As it is this blog’s second year, we are now looking at our second recap, and the number are pretty impressive. In 2012, there were at least 168 recalls in 93 different jurisdictions. Here’s my article in The Week examining the phenomena. This is an increase from last year, when there were 151 recalls. This year, I also compiled a list of how many times recall petitions were reported to have been taken out — 509 times. There were also numerous reported recall threats, but I never saw a follow-through, so I didn’t include those. I should point out that I am fairly certain that there are almost certainly recalls that I missed, so the 168/509 numbers should be seen as a floor, rather than a ceiling.
Despite the fact that the single most noteworthy recall — Wisconsin Governor Scott Walker — failed to remove the official, as a whole, the recalls were extremely successful. 108 officials were bounced, with 82 being kicked out, and 26 resigning before the recall took place. As I pointed out last year, this fact is especially striking compared to the fact that the incumbent reelection rate in the US is at least over 75%.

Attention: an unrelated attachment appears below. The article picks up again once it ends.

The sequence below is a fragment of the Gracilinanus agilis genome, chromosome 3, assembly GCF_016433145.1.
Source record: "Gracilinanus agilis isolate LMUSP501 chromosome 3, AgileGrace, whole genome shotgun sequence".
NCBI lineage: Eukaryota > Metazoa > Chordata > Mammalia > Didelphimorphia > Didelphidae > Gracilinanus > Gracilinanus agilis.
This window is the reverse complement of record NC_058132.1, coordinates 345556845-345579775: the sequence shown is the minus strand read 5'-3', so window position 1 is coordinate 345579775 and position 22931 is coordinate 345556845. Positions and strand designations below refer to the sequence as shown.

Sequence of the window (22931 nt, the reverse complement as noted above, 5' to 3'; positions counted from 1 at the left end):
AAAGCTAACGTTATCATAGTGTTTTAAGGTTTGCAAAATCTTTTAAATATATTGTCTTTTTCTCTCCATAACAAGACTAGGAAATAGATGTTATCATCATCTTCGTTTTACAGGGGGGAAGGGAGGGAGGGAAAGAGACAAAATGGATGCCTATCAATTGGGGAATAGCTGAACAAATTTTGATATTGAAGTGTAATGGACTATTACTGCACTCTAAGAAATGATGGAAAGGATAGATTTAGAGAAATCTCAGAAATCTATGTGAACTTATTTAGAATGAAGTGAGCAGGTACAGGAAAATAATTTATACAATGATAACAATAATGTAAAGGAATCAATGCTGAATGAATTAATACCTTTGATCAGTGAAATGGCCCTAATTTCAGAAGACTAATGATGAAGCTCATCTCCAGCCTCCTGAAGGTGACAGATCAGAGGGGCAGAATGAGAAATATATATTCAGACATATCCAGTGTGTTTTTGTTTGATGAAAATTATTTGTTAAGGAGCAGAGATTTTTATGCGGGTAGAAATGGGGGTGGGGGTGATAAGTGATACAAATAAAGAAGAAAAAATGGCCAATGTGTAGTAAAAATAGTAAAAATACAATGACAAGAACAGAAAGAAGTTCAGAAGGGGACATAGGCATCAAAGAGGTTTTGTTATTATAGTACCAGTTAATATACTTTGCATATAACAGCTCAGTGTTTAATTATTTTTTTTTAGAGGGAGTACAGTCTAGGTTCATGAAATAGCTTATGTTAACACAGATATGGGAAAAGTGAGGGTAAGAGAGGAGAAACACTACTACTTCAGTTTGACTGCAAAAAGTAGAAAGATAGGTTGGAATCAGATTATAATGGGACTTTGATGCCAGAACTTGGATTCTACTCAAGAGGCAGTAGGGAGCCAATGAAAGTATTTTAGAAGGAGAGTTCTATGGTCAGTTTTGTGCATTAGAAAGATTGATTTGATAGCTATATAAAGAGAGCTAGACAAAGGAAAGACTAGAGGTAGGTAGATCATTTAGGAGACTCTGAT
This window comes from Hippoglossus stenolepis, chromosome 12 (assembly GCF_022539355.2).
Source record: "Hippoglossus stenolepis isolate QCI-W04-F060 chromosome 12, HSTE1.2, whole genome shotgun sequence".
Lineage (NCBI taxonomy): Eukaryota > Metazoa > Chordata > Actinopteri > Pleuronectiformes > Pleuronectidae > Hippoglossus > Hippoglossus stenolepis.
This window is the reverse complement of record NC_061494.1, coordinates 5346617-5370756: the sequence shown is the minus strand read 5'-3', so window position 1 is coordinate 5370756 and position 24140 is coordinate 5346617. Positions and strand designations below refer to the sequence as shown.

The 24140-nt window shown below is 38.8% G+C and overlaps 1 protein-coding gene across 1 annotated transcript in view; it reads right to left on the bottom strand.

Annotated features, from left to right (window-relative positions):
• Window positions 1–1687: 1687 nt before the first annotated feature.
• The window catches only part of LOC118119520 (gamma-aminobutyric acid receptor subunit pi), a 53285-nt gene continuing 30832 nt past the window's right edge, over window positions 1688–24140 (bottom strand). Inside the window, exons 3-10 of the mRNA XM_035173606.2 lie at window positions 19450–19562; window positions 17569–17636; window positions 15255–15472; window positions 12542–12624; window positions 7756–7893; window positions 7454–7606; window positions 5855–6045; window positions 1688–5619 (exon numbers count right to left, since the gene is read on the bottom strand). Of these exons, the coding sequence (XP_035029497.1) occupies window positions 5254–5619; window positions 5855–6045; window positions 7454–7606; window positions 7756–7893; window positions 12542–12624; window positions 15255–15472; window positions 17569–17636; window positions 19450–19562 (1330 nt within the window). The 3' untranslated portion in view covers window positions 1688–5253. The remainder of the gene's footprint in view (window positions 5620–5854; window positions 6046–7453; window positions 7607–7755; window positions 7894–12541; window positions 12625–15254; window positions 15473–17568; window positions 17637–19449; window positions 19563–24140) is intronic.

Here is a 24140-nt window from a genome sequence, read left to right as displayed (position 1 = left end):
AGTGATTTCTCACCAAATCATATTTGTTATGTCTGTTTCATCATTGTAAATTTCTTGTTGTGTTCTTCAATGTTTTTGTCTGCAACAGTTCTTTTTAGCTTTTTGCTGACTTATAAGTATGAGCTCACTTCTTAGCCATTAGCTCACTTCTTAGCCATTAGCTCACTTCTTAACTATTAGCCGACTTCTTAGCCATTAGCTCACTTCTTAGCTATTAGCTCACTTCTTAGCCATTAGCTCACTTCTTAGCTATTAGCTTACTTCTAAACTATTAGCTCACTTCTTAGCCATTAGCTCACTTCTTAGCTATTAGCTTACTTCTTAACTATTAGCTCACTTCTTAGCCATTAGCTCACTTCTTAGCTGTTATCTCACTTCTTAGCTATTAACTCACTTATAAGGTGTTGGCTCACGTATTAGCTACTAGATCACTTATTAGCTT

To answer the biggest question I receive, I do not breakdown the recalls by party. This is simply because most of the recalls are on the local level, where the position is elected on a nonpartisan basis, and it is not readily apparent which party the official belongs to. Additionally, when there is a partisan position, the party label is frequently a misleading way of judging the recall, as many are not based on D v. R partisan motivations.
If you would look at the history, especially at the state legislative level where party is most obvious, you would see both parties are not shy about using recalls (for example of the 14 state legislative recalls from 1981-2008, most were launched against Democrats, and ethics played very little role in those recalls).